Kirinda is the penultimate stop on this tour: a small fishing harbour (funded by Japan), and a one horse street. I came across it bumbling along the coast road and being denied entry into Yala national park. After recent encounters with a cobra, monitor lizards and elephants it’s probably a good idea to restrict entry to reinforced jeeps. But though the wildlife there is meant to be extraordinary, I didn’t feel inclined to go chasing the animals about.
So after a long day’s ride, I turned around and followed the coast road, hoping to find a way to the beach I was glimpsing through breaks in the coconut palms and salt pans. Ironically, after 20 klicks I found myself the centre of attention. Coming into Kirinda I was spotted and duly corralled into a small guesthouse that hadn’t seen a westerner in two years.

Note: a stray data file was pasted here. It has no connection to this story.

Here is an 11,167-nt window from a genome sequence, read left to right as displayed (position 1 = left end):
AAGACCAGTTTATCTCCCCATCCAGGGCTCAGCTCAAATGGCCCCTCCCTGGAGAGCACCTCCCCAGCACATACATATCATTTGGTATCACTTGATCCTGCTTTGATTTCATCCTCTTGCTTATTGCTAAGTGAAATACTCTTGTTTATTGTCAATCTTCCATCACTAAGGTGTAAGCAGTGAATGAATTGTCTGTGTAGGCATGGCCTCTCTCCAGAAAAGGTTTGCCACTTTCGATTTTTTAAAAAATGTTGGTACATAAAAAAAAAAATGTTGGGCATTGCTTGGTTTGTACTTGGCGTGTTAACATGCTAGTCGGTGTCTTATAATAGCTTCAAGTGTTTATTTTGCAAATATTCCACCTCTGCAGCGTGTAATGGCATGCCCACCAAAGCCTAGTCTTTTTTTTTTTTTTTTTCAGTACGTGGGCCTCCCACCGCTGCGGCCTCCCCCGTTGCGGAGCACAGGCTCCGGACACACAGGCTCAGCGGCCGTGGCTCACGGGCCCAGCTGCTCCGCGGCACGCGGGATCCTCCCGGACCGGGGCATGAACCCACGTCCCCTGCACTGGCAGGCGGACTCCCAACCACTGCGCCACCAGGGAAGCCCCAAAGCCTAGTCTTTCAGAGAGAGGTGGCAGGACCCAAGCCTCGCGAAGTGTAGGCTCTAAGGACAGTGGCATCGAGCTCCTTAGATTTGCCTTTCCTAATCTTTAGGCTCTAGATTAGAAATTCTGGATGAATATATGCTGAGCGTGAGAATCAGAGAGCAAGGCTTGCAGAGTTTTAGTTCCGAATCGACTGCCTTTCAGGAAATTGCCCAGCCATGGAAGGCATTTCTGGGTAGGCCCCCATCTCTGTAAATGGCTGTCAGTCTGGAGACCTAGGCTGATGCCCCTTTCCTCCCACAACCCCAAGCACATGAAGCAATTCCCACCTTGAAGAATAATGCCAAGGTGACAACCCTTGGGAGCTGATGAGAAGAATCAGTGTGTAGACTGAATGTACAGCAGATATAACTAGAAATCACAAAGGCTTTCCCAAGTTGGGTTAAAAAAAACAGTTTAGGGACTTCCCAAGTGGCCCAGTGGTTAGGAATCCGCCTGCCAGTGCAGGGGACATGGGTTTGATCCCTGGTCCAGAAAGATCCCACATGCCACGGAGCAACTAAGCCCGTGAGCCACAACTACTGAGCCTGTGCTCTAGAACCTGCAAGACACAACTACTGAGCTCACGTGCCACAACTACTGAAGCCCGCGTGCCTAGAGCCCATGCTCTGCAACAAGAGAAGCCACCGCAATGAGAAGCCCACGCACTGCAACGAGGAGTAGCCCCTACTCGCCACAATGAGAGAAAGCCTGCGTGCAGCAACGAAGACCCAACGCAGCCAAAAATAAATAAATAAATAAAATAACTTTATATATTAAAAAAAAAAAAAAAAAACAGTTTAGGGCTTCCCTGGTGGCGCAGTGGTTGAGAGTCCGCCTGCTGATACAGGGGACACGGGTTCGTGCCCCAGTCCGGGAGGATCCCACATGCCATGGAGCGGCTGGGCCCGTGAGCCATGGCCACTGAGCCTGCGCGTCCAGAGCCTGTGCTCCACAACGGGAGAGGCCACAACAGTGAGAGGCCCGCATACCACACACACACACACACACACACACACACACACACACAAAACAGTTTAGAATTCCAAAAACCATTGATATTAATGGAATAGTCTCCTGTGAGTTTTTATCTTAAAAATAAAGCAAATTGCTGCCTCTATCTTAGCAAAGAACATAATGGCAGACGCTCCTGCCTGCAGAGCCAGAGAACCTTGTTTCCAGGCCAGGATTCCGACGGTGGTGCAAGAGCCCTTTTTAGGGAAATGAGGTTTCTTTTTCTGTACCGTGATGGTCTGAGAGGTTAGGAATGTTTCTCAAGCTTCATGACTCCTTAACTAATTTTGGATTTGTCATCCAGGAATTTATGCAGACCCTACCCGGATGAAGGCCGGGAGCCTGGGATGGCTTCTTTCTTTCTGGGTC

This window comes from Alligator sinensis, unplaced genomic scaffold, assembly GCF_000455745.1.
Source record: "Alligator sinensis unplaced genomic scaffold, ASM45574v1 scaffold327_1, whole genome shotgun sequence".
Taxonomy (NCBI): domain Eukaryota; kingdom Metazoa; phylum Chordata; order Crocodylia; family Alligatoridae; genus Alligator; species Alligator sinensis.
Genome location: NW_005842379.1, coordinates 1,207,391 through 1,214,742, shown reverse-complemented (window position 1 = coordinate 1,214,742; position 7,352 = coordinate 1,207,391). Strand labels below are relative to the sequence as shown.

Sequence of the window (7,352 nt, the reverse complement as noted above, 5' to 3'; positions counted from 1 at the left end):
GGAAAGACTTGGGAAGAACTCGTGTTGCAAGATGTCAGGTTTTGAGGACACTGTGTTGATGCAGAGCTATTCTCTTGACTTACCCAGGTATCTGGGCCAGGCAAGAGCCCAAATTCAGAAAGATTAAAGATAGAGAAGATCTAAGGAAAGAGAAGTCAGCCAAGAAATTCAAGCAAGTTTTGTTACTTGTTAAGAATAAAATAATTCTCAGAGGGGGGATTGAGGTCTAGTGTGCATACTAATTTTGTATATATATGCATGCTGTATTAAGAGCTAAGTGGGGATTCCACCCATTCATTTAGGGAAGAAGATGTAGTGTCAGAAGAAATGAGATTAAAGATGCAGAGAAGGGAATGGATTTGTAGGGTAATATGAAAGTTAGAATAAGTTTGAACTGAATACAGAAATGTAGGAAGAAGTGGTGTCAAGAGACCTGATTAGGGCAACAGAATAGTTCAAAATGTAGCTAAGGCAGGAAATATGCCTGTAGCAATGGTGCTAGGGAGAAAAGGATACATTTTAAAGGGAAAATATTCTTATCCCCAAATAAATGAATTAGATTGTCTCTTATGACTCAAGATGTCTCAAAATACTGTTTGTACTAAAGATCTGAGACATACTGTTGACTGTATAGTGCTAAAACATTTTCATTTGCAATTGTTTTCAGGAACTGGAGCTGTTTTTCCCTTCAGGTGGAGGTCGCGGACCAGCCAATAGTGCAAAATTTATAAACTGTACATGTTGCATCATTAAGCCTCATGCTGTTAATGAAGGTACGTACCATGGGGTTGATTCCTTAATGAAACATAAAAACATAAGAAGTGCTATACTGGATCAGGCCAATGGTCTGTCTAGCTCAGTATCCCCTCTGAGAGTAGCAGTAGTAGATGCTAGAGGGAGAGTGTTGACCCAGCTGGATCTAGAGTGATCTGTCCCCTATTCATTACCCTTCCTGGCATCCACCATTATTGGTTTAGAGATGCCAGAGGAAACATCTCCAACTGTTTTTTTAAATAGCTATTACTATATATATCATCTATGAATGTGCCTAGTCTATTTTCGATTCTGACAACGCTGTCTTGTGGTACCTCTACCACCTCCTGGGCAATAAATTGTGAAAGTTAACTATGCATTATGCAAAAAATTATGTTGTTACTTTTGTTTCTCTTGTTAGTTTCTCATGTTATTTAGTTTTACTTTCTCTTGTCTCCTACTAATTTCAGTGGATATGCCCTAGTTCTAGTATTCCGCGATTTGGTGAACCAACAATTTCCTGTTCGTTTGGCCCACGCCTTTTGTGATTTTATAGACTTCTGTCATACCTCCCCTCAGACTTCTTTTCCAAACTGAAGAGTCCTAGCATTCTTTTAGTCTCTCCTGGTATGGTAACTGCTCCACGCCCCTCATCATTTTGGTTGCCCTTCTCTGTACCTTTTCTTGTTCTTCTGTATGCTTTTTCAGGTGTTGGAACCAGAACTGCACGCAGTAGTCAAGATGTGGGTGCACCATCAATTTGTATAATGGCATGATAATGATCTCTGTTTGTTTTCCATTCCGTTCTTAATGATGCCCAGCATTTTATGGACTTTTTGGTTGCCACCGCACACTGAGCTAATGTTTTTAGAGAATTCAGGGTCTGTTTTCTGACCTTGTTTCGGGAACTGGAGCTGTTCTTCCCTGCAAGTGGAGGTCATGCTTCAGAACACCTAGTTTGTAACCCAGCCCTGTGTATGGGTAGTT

I don’t know what to write about the three days I spent there; suffice to say I fixed the gas hob with the owner’s teenage son and listed the place on Hotels.com, familiar stuff. I also fantasised about making it a more permanent base, but not for long.
Kirinda has the kind of beach depicted on the cover of holiday brochures: golden sand, marked only by paw prints and giant weatherworn boulders nestling rock pools away from the surf.
A few pleasant days spent out the saddle as a lone, languid, tea drinking guest. A breakwater between the road and a meditation retreat.